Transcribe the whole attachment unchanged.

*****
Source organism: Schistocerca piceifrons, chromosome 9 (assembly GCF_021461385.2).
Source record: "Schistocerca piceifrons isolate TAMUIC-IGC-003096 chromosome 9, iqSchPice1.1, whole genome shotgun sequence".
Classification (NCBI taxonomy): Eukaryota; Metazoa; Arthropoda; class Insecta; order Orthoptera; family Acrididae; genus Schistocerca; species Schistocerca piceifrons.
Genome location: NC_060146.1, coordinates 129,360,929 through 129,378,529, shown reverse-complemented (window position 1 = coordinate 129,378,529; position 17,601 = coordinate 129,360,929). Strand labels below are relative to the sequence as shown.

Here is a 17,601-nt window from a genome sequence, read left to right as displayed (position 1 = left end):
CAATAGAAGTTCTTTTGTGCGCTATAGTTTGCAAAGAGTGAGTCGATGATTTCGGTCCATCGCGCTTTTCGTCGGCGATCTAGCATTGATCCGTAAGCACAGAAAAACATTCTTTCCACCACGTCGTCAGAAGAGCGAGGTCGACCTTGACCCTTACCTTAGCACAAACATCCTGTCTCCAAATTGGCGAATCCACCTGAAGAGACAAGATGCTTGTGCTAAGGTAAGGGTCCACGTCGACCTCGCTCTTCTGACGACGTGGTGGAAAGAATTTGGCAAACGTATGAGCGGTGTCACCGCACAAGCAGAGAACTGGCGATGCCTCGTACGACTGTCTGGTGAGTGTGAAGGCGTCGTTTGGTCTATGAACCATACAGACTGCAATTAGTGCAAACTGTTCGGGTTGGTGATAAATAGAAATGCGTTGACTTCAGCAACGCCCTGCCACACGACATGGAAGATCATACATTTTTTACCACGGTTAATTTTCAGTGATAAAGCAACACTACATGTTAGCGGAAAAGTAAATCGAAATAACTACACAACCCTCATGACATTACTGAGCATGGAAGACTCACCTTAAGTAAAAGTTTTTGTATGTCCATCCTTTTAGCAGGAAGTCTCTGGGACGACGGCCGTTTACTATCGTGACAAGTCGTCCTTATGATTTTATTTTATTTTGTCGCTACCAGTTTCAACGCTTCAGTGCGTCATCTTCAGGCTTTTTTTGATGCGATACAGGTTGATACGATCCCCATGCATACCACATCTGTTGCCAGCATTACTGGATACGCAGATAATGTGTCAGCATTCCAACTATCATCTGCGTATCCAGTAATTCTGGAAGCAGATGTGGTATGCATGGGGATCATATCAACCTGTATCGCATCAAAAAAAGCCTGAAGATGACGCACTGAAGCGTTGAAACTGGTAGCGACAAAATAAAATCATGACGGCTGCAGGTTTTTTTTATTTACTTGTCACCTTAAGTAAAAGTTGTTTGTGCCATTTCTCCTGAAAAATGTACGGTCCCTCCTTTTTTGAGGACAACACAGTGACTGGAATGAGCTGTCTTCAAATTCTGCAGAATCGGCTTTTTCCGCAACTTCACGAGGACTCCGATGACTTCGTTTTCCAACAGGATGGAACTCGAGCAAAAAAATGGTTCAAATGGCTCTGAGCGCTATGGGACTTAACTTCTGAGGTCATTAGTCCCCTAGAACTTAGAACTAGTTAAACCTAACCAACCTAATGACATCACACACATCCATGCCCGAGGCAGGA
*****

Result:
Source organism: Schistocerca piceifrons, chromosome 9 (assembly GCF_021461385.2).
Source record: "Schistocerca piceifrons isolate TAMUIC-IGC-003096 chromosome 9, iqSchPice1.1, whole genome shotgun sequence".
Classification (NCBI taxonomy): Eukaryota; Metazoa; Arthropoda; class Insecta; order Orthoptera; family Acrididae; genus Schistocerca; species Schistocerca piceifrons.
Genome location: NC_060146.1, coordinates 129,360,929 through 129,378,529, shown reverse-complemented (window position 1 = coordinate 129,378,529; position 17,601 = coordinate 129,360,929). Strand labels below are relative to the sequence as shown.

Here is a 17,601-nt window from a genome sequence, read left to right as displayed (position 1 = left end):
CAATAGAAGTTCTTTTGTGCGCTATAGTTTGCAAAGAGTGAGTCGATGATTTCGGTCCATCGCGCTTTTCGTCGGCGATCTAGCATTGATCCGTAAGCACAGAAAAACATTCTTTCCACCACGTCGTCAGAAGAGCGAGGTCGACCTTGACCCTTACCTTAGCACAAACATCCTGTCTCCAAATTGGCGAATCCACCTGAAGAGACAAGATGCTTGTGCTAAGGTAAGGGTCCACGTCGACCTCGCTCTTCTGACGACGTGGTGGAAAGAATTTGGCAAACGTATGAGCGGTGTCACCGCACAAGCAGAGAACTGGCGATGCCTCGTACGACTGTCTGGTGAGTGTGAAGGCGTCGTTTGGTCTATGAACCATACAGACTGCAATTAGTGCAAACTGTTCGGGTTGGTGATAAATAGAAATGCGTTGACTTCAGCAACGCCCTGCCACACGACATGGAAGATCATACATTTTTTACCACGGTTAATTTTCAGTGATAAAGCAACACTACATGTTAGCGGAAAAGTAAATCGAAATAACTACACAACCCTCATGACATTACTGAGCATGGAAGACTCACCTTAAGTAAAAGTTTTTGTATGTCCATCCTTTTAGCAGGAAGTCTCTGGGACGACGGCCGTTTACTATCGTGACAAGTCGTCCTTATGATTTTATTTTATTTTGTCGCTACCAGTTTCAACGCTTCAGTGCGTCATCTTCAGGCTTTTTTTGATGCGATACAGGTTGATACGATCCCCATGCATACCACATCTGTTGCCAGCATTACTGGATACGCAGATAATGTGTCAGCATTCCAACTATCATCTGCGTATCCAGTAATTCTGGAAGCAGATGTGGTATGCATGGGGATCATATCAACCTGTATCGCATCAAAAAAAGCCTGAAGATGACGCACTGAAGCGTTGAAACTGGTAGCGACAAAATAAAATCATGACGGCTGCAGGTTTTTTTTATTTACTTGTCACCTTAAGTAAAAGTTGTTTGTGCCATTTCTCCTGAAAAATGTACGGTCCCTCCTTTTTTGAGGACAACACAGTGACTGGAATGAGCTGTCTTCAAATTCTGCAGAATCGGCTTTTTCCGCAACTTCACGAGGACTCCGATGACTTCGTTTTCCAACAGGATGGAACTCGAGCAAAAAAATGGTTCAAATGGCTCTGAGCGCTATGGGACTTAACTTCTGAGGTCATTAGTCCCCTAGAACTTAGAACTAGTTAAACCTAACCAACCTAATGACATCACACACATCCATGCCCGAGGCAGGA